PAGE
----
Truth and Reconciliation Walk Brings Attention to Residential School Survivors
A father and son are once again taking part in a lengthy walk to raise awareness of the impacts that residential schools continue to have on survivors and their family members.
Patrick Etherington Sr. and his son Patrick Etherington Jr. are members of the Truth and Reconciliation Walkers. They are currently on a 200-mile walk through Ontario, from North Bay to Toronto.
The duo started their journey on May 23 in North Bay. They were hoping to arrive in Toronto 10–11 days later, in time to attend a Truth and Reconciliation Intergenerational Regional Gathering that runs from May 31 through June 2. For the duo, who are Cree and from Ontario's Fort Albany First Nation, this marks the third consecutive year they have taken part in an awareness-raising walk.
During their first walk, in 2010, they were joined by three others as they embarked on the 870-mile journey from Cochrane, Ontario, to Winnipeg, Manitoba. And last year they were joined by five others as they walked about 1,400 miles, from Cochrane to Halifax, Nova Scotia, to attend a Truth and Reconciliation Commission national event.
The Etheringtons, aged 56 and 28, were the only ones who started this year's walk. They were hoping others would join them along the way. The younger Etherington wasn't buying into the suggestion that this year's trek will be relatively easy, even though it is a much shorter distance than previous events.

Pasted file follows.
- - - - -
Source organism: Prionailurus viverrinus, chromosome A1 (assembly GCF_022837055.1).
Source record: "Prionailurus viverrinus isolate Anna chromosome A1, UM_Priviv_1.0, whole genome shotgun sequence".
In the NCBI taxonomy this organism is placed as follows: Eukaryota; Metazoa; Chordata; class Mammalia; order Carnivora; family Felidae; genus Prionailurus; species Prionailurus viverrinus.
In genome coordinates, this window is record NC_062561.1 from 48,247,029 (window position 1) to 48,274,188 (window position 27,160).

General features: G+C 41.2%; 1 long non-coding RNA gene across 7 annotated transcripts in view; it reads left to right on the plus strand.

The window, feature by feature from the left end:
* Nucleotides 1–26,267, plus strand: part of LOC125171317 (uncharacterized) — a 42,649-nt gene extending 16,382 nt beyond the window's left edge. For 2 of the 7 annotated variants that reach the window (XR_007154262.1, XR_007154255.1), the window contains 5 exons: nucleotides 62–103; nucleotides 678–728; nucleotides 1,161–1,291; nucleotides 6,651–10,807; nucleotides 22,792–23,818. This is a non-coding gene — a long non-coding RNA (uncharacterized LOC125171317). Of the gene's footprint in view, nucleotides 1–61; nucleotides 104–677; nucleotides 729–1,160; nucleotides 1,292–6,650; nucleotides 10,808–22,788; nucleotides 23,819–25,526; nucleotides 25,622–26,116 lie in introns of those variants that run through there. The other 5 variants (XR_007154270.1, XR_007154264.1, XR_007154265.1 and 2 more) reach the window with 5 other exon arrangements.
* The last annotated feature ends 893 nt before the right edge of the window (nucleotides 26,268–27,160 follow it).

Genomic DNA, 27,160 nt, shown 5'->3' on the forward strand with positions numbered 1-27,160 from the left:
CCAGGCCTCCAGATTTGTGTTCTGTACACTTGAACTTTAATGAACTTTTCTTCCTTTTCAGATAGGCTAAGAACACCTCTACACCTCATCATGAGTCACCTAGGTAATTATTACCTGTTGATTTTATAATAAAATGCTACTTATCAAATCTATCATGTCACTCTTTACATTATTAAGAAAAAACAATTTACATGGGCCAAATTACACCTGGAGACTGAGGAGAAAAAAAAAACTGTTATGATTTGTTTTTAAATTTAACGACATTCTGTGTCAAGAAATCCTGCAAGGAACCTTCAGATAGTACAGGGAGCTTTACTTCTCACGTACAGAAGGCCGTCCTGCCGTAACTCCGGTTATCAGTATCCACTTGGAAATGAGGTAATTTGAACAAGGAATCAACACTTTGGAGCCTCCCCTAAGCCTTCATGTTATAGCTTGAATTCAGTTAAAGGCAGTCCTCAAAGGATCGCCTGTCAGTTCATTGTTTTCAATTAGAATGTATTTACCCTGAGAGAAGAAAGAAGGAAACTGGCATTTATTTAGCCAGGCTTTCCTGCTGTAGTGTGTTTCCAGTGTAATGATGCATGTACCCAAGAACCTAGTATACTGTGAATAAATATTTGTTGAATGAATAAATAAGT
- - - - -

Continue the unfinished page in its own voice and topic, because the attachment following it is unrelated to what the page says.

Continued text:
"It's always hard, but it's just not going to be as long this year," he said. "The walking part is still the same. It's still hot out there. And we're still getting blisters."
The elder Etherington is a residential school survivor himself. Even his own son doesn't know too many details about that experience, and he said he himself has been enlightened through the walks the past few years.
"During our first walk to Winnipeg I didn't even really know what residential schools were about," Etherington Jr. said. "(My father) never really talked about it."
During their 2011 event, walkers were met by numerous residential school survivors along the route.
"Last year's walk was way deeper," Etherington Jr. said. "It was very rough emotionally. I knew more about it and started asking a lot of questions."
Etherington Sr. is glad he'll be walking to Canada's largest city.
"To me Toronto is a big city that has a lot of potential to talk about this delicate issue," he said. "Things are being done. But to me the impact is not being taken to the full extent it should be."
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